We took off a little after 8:00 and landed at Detroit City Airport a little after 12:00. It was a 3-hour flight with a one-hour time change. The student made a great landing despite the heavy cloud coverage and rain in Detroit. We ate at the same Subway that we eat at every single time, and got to our 2:00 appointment with time to spare. Dr. Trese got a pretty good look at Derek's eyes, and everything seems to be unchanged. At this point, "no news is good news." We are just trying to keep Derek's eyes healthy and viable for future technologies. The worst thing that can happen now is for one or both of Derek's eyes to stop growing, shrink, and eventually die. If that happens, then there is no hope. As long as his eyes hang in there, there is hope. Right now, Derek's left eye (the good one) has a large area of attached retina, but it is very thin and avascular, and therefore doesn't work right. Derek's right eye is cloudy due to a swollen cornea that he's had for a few years. Therefore, Dr. Trese can't see all the way to the back of the eye to know if there is any attached retina. Often when the retina is detached, it will "float" up to the front of the eye. Dr. Trese can only see about the front 1/4 of Derek's right eye, but he doesn't see any retina in that part, so that's something. When we have done VEPs (Visually Evoked Potential) in the past, they show some brain activity in response to his right eye, so Dr. Trese believes that he at least has something attached back there. A VEP is where they attach electrodes to the back of Derek's head, right where his occipital lobe is. The occipital lobe is where vision is processed. Then they cover one eye, shine a strobe light, and record the brain activity for about 10 minutes. Then they repeat this with the other eye. Finally, they do this with both eyes open. This test cannot deliver a false positive or a false negative. If there is brain activity, then he saw something. The stronger the response, the greater the vision. We've done 3 of these in Derek's life, and each time Derek's eyes have seen something, with the left eye having a greater response. A corneal transplant would probably take care of the cloudiness, but since Derek is blind, he's not exactly a candidate. Per Dr. Trese, we're going to try some new drops for about a month, and if we see improvement, great. If not, we'll stop them.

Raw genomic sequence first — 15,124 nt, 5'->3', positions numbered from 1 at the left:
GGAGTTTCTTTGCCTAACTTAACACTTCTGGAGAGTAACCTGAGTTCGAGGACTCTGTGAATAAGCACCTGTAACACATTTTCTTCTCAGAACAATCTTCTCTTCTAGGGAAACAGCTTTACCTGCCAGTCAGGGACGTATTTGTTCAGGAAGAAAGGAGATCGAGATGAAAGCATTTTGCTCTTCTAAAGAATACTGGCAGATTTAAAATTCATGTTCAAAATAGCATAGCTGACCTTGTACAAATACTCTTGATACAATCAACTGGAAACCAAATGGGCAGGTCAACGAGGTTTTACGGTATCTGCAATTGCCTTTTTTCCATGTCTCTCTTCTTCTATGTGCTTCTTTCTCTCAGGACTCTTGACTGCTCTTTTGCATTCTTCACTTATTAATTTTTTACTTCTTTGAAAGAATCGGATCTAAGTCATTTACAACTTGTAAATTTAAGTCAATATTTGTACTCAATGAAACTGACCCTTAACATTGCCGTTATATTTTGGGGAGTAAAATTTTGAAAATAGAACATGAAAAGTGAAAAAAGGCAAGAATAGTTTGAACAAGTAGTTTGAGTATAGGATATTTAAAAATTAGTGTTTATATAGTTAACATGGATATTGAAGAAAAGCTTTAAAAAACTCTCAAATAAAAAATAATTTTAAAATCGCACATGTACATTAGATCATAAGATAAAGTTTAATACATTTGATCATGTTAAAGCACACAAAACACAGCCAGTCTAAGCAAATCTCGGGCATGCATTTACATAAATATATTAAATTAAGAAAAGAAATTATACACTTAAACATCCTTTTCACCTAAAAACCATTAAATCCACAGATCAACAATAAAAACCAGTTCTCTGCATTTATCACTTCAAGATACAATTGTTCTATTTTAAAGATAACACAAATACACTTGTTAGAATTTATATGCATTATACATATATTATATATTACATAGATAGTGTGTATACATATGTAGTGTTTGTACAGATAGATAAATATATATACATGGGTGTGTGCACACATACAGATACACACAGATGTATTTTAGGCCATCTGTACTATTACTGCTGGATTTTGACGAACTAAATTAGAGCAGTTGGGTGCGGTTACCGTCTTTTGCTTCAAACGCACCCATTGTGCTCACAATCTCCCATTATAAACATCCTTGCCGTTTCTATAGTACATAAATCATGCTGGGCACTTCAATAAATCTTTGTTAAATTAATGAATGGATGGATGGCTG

Derek's next appointment will be in 6-8 months, and this one will be an exam under anesthesia (EUA). For this, we'll fly up on a Sunday, spend the night, and report to the hospital some time on Monday. While Derek is under anesthesia, they will get a really good look at his eyes and be able to check his pressures as well. Many kids with ROP develop glaucoma, so that's why it's so important to check his pressures periodically. So far, his pressures have always been perfect with the help of his current eye drops. The actual exam only takes about 15 minutes, but we're at the hospital for about 3-4 hours. Then we'll fly home that night. We fly commercial for Derek's EUAs, and since his insurance covers travel expenses it won't hurt our budget (yea!). For the last couple of years, Derek has had an EUA in October, and an office visit in April. Since Derek is getting older and more compliant in the office, we were able to do 2 office visits before doing another EUA. Small victory.